CAIRO (Reuters) - A man was shot dead in overnight clashes north of Cairo between supporters and opponents of Egypt's Islamist government, security sources said, raising tensions ahead of big opposition rallies planned next Sunday.

A second man, also an Islamist supporter, died of gunshot wounds sustained in clashes south of the capital some days before and rival parties traded blame for the violence. The ruling Muslim Brotherhood described both dead men as "martyrs".

Highlighting mutual mistrust as Egypt struggles to establish democratic institutions after its 2011 revolution, the Brotherhood also denounced as a "political trial" a court judgment on Sunday that called for an investigation of its role in a mass jail-break during the uprising against Hosni Mubarak.

The once banned Brotherhood, whose Mohamed Mursi became president a year ago during a series of electoral triumphs that gave the well disciplined movement control of the executive and legislature, sees many in the judiciary as loyal to its foes.

It has criticized a campaigning coalition of disparate, secular opposition groups which hopes to force him to resign by putting millions on the streets on June 30 as an attack on the legitimate government, but says peaceful protests can go ahead.

Liberals and secular activists in the "Tamarud - Rebel!" campaign, accuse Islamists of intimidation. They say they have gathered 15 million signatures on a petition calling for Mursi to resign - more than the 13 million votes that elected him.

The Brotherhood and its Islamist allies staged a massive rally in support of Mursi in Cairo on Friday, at which some speakers warned of a violent response to efforts to remove him.

An opposition spokesman, Khaled Dawoud, said such rhetoric was fuelling the trouble in the streets.


The Muslim Brotherhood said on Facebook on Sunday that Karim Abdel Ghani, a member of the Islamist Nour party, was shot dead in Mahalla, an industrial city north of Cairo, by the "Tamarud militia" during clashes in his neighborhood late on Saturday. Nour said its office in Mahalla was also attacked.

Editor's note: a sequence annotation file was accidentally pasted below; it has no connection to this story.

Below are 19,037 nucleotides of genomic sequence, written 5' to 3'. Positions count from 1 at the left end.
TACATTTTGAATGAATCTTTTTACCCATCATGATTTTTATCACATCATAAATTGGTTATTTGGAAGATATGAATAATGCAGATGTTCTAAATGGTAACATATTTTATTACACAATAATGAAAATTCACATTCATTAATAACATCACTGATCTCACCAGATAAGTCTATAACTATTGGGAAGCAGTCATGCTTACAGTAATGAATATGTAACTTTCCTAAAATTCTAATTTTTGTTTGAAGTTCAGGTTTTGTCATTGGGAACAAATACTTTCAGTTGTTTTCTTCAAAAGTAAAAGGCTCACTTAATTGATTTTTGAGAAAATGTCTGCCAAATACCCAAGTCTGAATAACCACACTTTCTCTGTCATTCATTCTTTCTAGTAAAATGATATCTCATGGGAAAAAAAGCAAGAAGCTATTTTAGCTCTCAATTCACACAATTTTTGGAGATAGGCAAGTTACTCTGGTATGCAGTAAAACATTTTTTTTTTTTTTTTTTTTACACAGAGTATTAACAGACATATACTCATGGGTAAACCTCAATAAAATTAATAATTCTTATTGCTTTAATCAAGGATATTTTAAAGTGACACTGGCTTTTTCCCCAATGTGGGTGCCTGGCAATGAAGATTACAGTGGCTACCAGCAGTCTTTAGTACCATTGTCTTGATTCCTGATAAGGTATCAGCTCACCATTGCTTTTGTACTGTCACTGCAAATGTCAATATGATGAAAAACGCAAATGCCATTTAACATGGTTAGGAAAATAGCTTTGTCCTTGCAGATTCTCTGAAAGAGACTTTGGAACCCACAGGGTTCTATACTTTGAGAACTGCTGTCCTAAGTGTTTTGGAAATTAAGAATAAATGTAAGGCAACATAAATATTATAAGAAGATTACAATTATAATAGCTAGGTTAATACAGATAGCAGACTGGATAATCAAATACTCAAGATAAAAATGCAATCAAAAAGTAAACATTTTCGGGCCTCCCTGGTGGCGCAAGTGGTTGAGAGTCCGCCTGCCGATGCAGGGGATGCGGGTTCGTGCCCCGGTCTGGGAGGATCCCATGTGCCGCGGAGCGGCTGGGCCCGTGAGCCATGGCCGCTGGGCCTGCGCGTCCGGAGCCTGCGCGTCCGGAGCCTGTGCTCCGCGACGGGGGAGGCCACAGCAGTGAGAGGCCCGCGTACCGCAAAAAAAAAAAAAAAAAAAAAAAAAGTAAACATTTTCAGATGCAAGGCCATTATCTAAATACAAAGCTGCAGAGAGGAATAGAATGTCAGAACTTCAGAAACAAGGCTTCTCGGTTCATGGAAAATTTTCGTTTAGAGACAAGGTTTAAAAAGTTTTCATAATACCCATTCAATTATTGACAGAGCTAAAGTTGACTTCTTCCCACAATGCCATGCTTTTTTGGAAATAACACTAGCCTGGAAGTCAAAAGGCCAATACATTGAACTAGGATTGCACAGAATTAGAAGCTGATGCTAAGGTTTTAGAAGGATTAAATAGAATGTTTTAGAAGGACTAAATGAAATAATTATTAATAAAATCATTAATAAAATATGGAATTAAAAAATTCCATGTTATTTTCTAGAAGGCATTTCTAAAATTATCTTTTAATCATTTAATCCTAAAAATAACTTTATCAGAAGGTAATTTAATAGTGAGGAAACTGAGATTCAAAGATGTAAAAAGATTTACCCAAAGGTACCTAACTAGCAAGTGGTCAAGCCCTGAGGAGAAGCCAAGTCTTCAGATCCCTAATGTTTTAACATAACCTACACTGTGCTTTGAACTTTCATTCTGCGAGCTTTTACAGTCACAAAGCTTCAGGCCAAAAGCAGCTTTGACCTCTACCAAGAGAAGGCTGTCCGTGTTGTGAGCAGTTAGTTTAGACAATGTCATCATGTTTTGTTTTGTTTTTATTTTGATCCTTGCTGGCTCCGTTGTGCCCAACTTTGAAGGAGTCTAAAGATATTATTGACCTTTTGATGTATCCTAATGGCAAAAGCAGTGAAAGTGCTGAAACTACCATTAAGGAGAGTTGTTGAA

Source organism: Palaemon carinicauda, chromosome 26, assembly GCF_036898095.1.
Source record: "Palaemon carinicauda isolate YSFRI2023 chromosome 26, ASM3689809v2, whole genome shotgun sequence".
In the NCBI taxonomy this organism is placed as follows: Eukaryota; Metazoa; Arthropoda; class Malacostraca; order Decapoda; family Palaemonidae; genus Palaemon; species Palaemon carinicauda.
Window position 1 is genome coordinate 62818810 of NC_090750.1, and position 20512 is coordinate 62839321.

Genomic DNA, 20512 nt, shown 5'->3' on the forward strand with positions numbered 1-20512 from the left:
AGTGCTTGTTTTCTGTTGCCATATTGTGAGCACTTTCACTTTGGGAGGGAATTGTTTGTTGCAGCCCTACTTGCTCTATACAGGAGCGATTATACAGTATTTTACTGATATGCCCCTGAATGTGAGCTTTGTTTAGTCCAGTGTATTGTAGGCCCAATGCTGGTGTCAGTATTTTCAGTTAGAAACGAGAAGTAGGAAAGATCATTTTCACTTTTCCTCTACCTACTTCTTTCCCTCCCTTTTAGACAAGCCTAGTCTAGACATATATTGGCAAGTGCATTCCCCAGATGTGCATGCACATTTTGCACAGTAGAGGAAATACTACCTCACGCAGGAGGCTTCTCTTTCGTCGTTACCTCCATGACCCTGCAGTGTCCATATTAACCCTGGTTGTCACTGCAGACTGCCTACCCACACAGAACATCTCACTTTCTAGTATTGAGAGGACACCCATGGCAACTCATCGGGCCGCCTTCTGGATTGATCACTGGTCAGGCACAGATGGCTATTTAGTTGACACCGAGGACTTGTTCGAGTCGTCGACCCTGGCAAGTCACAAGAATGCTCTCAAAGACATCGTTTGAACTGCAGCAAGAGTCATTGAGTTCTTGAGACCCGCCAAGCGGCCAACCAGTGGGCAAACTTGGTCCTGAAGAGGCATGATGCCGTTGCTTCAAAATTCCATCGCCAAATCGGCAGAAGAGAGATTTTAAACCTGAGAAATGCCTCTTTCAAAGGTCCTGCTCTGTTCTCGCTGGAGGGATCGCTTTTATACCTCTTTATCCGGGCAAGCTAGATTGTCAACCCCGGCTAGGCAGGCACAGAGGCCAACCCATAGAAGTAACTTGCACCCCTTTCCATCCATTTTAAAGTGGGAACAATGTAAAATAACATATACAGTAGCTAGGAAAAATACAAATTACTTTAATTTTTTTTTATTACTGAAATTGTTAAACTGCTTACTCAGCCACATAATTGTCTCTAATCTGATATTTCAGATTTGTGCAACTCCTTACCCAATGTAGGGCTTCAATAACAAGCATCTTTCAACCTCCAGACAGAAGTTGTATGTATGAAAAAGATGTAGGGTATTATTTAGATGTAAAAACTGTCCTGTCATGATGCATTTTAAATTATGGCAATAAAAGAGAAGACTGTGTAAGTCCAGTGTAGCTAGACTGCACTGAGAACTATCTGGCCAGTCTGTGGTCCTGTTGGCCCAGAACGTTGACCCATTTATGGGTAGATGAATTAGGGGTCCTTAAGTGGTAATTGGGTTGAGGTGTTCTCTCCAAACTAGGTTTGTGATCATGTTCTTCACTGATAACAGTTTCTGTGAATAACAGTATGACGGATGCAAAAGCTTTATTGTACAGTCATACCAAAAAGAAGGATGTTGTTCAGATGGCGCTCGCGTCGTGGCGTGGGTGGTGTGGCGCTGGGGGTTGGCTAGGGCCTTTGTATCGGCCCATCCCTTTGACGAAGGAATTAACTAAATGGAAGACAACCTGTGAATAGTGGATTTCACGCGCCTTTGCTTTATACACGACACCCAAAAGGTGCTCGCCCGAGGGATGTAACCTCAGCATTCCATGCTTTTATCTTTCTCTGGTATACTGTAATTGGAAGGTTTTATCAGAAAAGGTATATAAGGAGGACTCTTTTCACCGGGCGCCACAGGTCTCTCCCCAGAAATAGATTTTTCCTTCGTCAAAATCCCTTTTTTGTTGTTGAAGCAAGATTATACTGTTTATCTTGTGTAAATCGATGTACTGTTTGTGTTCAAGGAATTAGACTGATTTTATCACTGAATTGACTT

The Brotherhood's political wing, the Freedom and Justice Party (FJP), said it planned a funeral on Sunday for Mohamed Shalaqany, who it said was shot some days before by Tamarud "thugs" in Fayoum, a rural Islamist bastion south of Cairo.

"Their name is Tamarud but they are actually remnants of the old regime," Murad Ali, a senior FJP official, told Reuters.

Egyptian media gave extensive coverage on Sunday to a ruling by a judge in Ismailia who, in acquitting a man accused of fleeing a local jail during the 2011 uprising, asked the public prosecutor to investigate what he described as a "conspiracy" by the Brotherhood and foreign Islamists to open up the prison.

Among those freed was Mursi himself, who had been among hundreds of Brotherhood leaders rounded up as a precaution by Mubarak's security forces when the revolution began.

The freeing of Palestinian militants from Hamas and Lebanese members of the Shi'ite Hezbollah militia, among others, has prompted accusations from the Brotherhood's opponents that it connived with enemies of Egypt during the incident.

After the judgment, opponents of Mursi gathered outside the court, calling for his resignation.

(Writing by Alastair Macdonald; Editing by Robin Pomeroy)

People walk past graffiti with Arabic text that reads (L) "Art of resistance, Revolution" near Tahrir Square in Cairo June 23, 2013. REUTERS/Amr Abdallah Dalsh